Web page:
UMCOR / News Room / News & Features / Archives 2009 / 0414 - The Long Road Home: Allen Zomonway’s Community-Based Efforts to Prevent Malaria

The Long Road Home: Allen Zomonway’s Community-Based Efforts to Prevent Malaria

By Jody Madala and Karen A. Cheng

April 14, 2009—Allen Zomonway tackles the problems of malaria and other community health needs with passion. As the project manager for the Child Survival Project at Ganta United Methodist Hospital in Liberia, Zomonway is committed to helping improve community health through malaria education and other life saving programs.

His drive to serve the Ganta community was ignited after he was displaced and lived in fear of persecution during Liberia's 14-year civil war. Zomonway came of age during those years of struggle which interrupted his aspiring medical career. He spent months in hiding—at one time he took on an assumed identity to protect himself from soldiers who would have killed him for his ethnic Mano roots.

Beginning and Ending at Ganta

Zomonway first arrived at the Ganta United Methodist Hospital campus in 1986 as a nursing student. He graduated from its well-regarded program in 1988. Shortly thereafter Zomonway worked at the Consolata Clinic in Tappita assessing patients during intake. Then on March 29, 1990, rebels fiercely attacked the area and Zomonway fled, walking through miles of thick, uncut bush for almost a week.

Although the war persisted, Zomonway's wish to return to Ganta was fulfilled September 1991. Determined to help his community, Zomonway found himself back at Ganta Hospital as assistant supervisor of the primary health care (PHC) program which served nearby villages.

As the war escalated and security risks increased, the PHC team could no longer leave the hospital compound to serve the Ganta community. By October 1994, the conflict escalated to such a boiling point that Ganta Hospital had to close its doors.

Fleeing from violence once again overshadowed Zomonway's life. In spite of the war and his own displacement, Zomonway kept his focus on serving people. An opportunity to return home came in 1998 when he received a call from Mr. Victor Taryor, a fellow-nursing classmate who needed his assistance in rebuilding the capacity of Ganta Hospital.

By this time, Ganta Hospital was reestablishing its community-based health program. He yearned to help teach others at home. The same energy that drove him to persevere during the war was now needed to build up Ganta Hospital's community-based health care programs.

Malaria Education and Prevention

Part of his vision was Ganta Hospital's Malaria Program, which began in 1999. The community lacked basic information about malaria and myths surrounding malaria were rampant. Through the outreach of the immunization program, Zomonway and his team took the opportunity to teach what they could about malaria prevention and proactively educate the hospital's surrounding communities.

Though mosquito nets were not available, they taught the community how to cut down the thick bush and elevated grass, and burn cano seeds from the local palm tree fruit to create smoke that acts as a natural mosquito repellent. The community learned how to use nyanaleh, a sandpaper-type substance to make swatters and to close their windows by 6:00 p.m. They were also instructed to move dumping sites away from their homes and clean out areas of stagnant water.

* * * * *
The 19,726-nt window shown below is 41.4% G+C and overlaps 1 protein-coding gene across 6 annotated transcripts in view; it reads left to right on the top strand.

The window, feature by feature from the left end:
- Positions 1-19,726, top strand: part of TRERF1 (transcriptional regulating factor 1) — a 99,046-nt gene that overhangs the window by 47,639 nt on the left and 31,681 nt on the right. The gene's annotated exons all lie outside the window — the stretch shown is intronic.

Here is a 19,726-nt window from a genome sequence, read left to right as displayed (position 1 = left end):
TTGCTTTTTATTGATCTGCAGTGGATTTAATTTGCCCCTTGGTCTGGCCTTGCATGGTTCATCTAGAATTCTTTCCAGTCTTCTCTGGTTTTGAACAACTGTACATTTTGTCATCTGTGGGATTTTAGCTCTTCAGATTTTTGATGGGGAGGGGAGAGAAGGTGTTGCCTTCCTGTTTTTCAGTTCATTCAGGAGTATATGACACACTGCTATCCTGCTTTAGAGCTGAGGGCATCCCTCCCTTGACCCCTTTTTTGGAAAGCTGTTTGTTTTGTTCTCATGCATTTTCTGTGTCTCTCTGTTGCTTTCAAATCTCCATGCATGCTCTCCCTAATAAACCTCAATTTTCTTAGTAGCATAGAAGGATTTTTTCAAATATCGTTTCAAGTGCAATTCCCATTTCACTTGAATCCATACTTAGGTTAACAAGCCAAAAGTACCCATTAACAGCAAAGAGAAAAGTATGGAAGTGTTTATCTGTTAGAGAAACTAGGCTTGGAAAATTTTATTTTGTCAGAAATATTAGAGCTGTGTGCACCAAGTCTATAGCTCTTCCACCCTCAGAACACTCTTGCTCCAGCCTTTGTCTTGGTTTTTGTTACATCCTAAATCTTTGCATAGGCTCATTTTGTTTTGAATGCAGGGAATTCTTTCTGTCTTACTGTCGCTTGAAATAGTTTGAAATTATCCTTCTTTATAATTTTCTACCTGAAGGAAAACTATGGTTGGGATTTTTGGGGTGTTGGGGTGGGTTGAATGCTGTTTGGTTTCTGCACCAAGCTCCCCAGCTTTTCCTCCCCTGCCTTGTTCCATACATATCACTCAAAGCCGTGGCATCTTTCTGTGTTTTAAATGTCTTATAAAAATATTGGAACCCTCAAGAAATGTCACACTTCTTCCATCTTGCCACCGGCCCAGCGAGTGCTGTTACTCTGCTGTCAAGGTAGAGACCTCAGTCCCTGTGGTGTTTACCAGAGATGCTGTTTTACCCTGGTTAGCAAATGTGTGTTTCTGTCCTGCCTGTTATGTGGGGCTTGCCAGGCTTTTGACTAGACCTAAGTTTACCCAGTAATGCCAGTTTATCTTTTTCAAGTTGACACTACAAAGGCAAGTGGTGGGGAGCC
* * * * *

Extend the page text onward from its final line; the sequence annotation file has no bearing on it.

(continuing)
Preventative care was the key to combat malaria so every focus group discussion included these techniques. Over time, the effort paid off according to Zomonway, "People are clearly much more knowledgeable. They can even tell you that it's the female mosquito that causes all the trouble."

Net Value

Today, Ganta Hospital's Malaria Outreach Program also highlights the value of mosquito nets when they are used properly. Over time and with repeated discussion, the mosquito net becomes a "must have" item. Now individuals even sew their own nets out of used clothing.

"This is just the beginning," Zomonway surmises. "We want to continue to build capacity. We started with limited education (about malaria) ourselves but as we trained and learned, we are now ready to lead others and show them the way. We know our focus and have initiated our own process (here at Ganta Hospital). Prevention first, not just treatment after. We are seeing that process starting to work with more discussions about the facts of malaria, not myths," he continued.

Zomonway's team empowers Ganta communities with knowledge and will soon distribute nets to these communities where the value is clearly understood.

"I want to do more."

By 2004, peace finally spread across Liberia. After the long arduous road that Zomonway has traveled, has he changed?

He thinks about this for a moment before answering in his rapid-fire Mano-influenced English. "Before, I worked just to get paid. Now I have more ownership and feeling in what I do. And I want to do more. We ask ourselves every day why are we doing these things?"

In these more peaceful times, Zomonway continues to show himself as a devoted leader in malaria prevention and a passionate driving force to the overall continued success of Ganta United Methodist Hospital's community health programs.

How You Can Help

Ganta United Methodist Hospital is working to restore its infrastructure and revive its health care facilities following Liberia’s civil war. You can support the hospital’s efforts to provide the Ganta community with much-needed heath care and education by giving to Hospital Revitalization, UMCOR Advance #982168. Online Giving

Gifts to Community-Based Malaria Control, UMCOR Advance #982009 supports the malaria program at Ganta Hospital and other programs throughout Africa. Online Giving

*Mandala and Cheng are UMCOR Health consultants